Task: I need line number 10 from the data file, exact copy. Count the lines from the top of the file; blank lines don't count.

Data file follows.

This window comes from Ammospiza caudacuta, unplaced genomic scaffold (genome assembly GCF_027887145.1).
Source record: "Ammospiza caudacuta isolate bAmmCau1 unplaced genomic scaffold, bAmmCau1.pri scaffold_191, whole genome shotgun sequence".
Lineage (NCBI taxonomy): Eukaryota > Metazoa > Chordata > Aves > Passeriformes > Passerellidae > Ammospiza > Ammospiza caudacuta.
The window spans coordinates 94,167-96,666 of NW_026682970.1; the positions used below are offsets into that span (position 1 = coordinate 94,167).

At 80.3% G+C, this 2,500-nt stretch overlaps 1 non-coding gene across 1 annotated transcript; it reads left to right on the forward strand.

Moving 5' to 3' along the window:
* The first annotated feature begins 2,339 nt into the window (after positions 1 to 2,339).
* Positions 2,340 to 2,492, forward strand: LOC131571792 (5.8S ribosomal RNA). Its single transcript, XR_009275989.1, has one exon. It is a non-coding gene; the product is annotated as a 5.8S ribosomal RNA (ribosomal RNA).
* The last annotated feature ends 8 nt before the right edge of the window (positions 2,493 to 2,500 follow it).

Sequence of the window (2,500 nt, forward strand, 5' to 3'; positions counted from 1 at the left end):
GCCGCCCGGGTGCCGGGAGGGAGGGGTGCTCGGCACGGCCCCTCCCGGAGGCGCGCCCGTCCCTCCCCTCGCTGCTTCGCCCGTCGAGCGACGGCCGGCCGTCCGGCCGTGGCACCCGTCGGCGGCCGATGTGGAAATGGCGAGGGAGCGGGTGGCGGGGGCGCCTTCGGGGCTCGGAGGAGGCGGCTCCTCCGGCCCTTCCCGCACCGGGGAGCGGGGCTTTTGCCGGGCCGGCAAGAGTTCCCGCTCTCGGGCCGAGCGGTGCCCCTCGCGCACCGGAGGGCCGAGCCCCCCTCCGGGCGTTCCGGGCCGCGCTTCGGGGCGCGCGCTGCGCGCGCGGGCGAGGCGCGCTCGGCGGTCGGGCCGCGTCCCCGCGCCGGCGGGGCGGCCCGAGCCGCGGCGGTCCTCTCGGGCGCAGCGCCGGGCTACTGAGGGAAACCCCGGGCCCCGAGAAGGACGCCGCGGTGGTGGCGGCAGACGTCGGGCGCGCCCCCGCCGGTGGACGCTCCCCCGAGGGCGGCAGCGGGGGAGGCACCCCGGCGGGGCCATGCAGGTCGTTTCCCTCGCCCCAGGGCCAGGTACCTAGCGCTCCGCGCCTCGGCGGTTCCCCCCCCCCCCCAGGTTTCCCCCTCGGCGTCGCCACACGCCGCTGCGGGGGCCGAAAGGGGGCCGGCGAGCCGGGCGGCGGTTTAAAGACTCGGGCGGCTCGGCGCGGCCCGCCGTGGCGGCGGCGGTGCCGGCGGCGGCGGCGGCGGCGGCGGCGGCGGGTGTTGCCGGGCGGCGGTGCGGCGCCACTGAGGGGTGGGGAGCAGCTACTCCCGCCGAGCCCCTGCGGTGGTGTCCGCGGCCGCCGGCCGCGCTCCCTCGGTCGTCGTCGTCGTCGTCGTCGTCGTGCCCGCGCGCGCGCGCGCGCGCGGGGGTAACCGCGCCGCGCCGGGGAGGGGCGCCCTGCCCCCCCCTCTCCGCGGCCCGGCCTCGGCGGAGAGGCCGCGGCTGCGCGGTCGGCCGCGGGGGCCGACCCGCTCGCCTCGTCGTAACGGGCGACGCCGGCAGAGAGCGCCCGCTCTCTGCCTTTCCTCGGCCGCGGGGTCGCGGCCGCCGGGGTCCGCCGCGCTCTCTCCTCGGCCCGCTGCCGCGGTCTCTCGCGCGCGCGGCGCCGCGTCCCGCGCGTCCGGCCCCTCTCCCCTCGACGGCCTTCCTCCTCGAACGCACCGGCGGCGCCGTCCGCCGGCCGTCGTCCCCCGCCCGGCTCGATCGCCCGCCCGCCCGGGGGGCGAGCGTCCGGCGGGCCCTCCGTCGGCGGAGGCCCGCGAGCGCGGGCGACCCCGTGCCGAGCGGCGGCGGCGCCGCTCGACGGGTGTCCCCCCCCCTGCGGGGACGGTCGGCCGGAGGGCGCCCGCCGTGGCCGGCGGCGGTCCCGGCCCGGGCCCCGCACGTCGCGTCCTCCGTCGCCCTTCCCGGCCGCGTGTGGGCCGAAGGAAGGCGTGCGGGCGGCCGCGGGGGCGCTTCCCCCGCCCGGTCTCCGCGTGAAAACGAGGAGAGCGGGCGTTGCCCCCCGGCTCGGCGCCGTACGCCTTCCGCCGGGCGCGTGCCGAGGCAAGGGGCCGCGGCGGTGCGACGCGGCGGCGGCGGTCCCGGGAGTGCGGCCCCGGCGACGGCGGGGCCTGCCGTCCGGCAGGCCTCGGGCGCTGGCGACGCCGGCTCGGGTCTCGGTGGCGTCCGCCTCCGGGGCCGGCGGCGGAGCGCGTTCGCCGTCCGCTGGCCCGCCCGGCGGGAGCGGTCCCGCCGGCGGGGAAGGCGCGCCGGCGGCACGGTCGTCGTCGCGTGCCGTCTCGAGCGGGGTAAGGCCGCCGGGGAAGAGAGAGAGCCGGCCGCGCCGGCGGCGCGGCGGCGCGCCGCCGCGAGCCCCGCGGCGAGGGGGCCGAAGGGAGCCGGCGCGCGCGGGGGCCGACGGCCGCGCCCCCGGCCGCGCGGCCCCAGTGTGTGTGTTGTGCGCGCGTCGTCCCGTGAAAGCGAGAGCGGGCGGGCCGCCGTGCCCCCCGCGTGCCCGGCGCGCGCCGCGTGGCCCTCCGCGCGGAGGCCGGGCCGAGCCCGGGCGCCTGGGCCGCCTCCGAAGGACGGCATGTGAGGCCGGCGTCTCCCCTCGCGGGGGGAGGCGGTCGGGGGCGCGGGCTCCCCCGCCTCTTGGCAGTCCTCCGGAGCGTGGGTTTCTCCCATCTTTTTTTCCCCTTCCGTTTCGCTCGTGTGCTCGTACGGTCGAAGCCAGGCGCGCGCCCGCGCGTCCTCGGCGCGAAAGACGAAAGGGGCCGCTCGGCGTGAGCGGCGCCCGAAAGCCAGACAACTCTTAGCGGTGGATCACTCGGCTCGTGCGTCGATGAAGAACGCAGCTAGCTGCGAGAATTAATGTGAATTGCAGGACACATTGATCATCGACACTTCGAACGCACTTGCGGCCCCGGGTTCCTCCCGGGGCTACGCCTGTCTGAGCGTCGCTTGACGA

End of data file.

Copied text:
Sequence of the window (2,500 nt, forward strand, 5' to 3'; positions counted from 1 at the left end):